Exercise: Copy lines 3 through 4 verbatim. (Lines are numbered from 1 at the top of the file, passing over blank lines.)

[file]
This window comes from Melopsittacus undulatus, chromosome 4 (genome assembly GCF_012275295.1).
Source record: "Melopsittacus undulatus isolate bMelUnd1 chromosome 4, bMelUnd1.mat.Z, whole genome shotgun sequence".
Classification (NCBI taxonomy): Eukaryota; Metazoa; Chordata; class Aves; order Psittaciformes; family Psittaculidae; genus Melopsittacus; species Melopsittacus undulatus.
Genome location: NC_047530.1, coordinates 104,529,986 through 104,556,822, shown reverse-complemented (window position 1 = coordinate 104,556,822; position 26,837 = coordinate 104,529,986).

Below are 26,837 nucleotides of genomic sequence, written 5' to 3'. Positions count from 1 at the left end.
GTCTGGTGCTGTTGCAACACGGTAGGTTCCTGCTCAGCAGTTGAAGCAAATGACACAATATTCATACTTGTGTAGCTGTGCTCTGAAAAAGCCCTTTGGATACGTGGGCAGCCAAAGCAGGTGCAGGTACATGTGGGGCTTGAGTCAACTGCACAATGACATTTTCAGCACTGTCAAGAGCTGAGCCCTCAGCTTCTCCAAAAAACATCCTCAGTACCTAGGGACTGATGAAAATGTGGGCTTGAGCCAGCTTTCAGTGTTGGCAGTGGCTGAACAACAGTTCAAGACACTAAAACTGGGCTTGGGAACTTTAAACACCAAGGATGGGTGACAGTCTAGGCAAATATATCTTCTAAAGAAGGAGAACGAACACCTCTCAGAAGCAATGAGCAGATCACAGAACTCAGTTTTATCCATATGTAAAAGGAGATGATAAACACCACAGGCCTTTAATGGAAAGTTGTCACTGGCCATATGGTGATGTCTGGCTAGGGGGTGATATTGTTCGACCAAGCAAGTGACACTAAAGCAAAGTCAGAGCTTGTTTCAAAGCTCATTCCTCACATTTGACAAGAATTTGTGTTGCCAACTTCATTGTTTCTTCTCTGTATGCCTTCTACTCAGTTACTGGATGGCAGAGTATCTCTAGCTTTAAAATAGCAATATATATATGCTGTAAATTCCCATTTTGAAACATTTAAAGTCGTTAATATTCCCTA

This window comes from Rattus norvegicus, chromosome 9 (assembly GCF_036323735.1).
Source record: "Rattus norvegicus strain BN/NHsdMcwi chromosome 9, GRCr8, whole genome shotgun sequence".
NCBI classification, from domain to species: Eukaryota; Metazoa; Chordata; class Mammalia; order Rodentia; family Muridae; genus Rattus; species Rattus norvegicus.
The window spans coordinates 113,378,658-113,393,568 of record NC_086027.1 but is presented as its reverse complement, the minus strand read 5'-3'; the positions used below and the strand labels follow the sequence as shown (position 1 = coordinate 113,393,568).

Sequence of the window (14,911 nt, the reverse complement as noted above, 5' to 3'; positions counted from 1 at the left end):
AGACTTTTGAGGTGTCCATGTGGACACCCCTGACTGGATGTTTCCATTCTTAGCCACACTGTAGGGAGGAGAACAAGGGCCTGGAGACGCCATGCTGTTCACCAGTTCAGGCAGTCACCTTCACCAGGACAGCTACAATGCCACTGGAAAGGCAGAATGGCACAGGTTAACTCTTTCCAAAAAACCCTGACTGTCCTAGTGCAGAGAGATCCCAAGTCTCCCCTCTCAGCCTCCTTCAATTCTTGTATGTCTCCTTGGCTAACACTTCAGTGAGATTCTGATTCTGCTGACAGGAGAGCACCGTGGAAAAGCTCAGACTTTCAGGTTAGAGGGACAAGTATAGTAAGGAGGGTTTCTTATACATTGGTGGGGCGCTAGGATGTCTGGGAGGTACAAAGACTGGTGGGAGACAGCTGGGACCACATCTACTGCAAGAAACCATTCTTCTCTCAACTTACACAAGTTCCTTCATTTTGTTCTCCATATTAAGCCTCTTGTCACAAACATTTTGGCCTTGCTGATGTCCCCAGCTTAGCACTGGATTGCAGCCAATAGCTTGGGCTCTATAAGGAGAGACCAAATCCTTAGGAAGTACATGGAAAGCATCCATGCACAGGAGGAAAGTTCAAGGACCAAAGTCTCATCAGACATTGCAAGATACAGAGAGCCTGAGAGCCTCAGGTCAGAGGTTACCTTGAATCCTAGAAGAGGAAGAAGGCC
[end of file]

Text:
Classification (NCBI taxonomy): Eukaryota; Metazoa; Chordata; class Aves; order Psittaciformes; family Psittaculidae; genus Melopsittacus; species Melopsittacus undulatus.
Genome location: NC_047530.1, coordinates 104,529,986 through 104,556,822, shown reverse-complemented (window position 1 = coordinate 104,556,822; position 26,837 = coordinate 104,529,986).